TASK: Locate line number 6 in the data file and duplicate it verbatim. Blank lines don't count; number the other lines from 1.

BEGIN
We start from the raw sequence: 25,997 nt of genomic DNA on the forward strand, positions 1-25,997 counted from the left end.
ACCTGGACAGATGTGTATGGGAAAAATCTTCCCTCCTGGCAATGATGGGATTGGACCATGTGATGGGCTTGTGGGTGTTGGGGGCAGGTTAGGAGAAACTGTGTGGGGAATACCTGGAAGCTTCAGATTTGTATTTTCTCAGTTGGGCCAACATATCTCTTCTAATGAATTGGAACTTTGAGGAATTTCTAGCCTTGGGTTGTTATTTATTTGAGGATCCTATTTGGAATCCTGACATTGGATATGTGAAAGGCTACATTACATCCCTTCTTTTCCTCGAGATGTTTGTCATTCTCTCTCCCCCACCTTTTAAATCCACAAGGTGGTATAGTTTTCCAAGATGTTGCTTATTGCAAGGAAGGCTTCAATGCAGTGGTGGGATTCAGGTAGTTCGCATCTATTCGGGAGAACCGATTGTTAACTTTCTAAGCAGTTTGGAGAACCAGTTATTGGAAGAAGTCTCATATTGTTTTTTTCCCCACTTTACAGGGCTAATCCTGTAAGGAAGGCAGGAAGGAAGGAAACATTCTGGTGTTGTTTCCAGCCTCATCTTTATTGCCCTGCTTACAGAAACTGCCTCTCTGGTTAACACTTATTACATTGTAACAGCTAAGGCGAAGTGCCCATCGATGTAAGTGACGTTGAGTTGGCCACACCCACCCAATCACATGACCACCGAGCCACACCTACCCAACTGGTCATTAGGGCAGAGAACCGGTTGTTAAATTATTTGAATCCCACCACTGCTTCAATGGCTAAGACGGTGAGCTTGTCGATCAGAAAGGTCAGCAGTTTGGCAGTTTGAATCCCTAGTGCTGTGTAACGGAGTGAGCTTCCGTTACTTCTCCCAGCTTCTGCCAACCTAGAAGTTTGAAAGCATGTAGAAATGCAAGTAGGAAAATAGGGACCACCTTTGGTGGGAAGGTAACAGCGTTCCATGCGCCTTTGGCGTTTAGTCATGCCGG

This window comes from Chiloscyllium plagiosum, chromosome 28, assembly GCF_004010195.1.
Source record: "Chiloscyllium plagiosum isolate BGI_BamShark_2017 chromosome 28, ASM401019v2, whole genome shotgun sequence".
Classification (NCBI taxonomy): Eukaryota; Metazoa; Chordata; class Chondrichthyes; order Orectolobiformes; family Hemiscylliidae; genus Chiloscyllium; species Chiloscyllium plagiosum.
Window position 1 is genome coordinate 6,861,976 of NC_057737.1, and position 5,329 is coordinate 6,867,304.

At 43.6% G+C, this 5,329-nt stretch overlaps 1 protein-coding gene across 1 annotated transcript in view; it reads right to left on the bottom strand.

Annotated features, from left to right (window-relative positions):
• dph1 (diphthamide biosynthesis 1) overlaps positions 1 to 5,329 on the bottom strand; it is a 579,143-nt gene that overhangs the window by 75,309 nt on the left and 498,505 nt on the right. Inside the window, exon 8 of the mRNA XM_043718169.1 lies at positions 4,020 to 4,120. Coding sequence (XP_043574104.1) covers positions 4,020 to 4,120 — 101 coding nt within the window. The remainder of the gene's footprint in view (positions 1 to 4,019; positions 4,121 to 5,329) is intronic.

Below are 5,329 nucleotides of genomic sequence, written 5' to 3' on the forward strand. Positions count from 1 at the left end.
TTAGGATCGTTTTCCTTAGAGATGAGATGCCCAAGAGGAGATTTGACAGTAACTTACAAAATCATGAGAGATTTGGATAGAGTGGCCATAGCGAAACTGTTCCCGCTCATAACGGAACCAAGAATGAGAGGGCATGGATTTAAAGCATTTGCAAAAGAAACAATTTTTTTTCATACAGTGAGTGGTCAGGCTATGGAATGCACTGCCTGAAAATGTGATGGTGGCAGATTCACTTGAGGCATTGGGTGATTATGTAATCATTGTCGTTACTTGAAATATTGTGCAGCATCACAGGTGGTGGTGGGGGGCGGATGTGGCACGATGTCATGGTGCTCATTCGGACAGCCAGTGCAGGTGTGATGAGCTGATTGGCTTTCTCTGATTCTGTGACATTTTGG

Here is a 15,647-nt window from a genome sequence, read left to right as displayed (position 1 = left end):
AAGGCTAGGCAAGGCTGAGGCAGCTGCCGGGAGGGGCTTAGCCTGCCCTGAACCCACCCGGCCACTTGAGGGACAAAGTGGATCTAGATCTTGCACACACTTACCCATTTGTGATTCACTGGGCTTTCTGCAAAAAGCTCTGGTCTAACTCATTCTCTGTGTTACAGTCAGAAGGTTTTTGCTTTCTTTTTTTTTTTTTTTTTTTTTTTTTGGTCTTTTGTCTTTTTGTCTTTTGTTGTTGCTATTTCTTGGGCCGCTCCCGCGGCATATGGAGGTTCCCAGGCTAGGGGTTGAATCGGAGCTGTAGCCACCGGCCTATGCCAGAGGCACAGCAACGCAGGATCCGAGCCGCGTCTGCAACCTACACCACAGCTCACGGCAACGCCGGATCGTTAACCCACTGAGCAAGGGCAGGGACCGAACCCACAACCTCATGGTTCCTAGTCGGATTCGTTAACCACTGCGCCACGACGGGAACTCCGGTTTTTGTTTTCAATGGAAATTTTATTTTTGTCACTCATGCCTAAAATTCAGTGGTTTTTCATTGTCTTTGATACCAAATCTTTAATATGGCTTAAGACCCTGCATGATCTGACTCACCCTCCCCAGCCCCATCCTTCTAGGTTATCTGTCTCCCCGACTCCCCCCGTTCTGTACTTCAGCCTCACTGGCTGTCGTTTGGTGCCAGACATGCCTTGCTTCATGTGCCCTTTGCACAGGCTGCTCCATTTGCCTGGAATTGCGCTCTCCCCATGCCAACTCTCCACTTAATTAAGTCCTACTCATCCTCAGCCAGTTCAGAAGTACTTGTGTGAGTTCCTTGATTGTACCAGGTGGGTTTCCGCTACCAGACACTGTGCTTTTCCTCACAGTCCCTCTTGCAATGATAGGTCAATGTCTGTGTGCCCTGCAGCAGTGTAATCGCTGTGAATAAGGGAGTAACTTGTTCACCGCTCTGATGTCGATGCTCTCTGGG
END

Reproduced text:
Window position 1 is genome coordinate 6,861,976 of NC_057737.1, and position 5,329 is coordinate 6,867,304.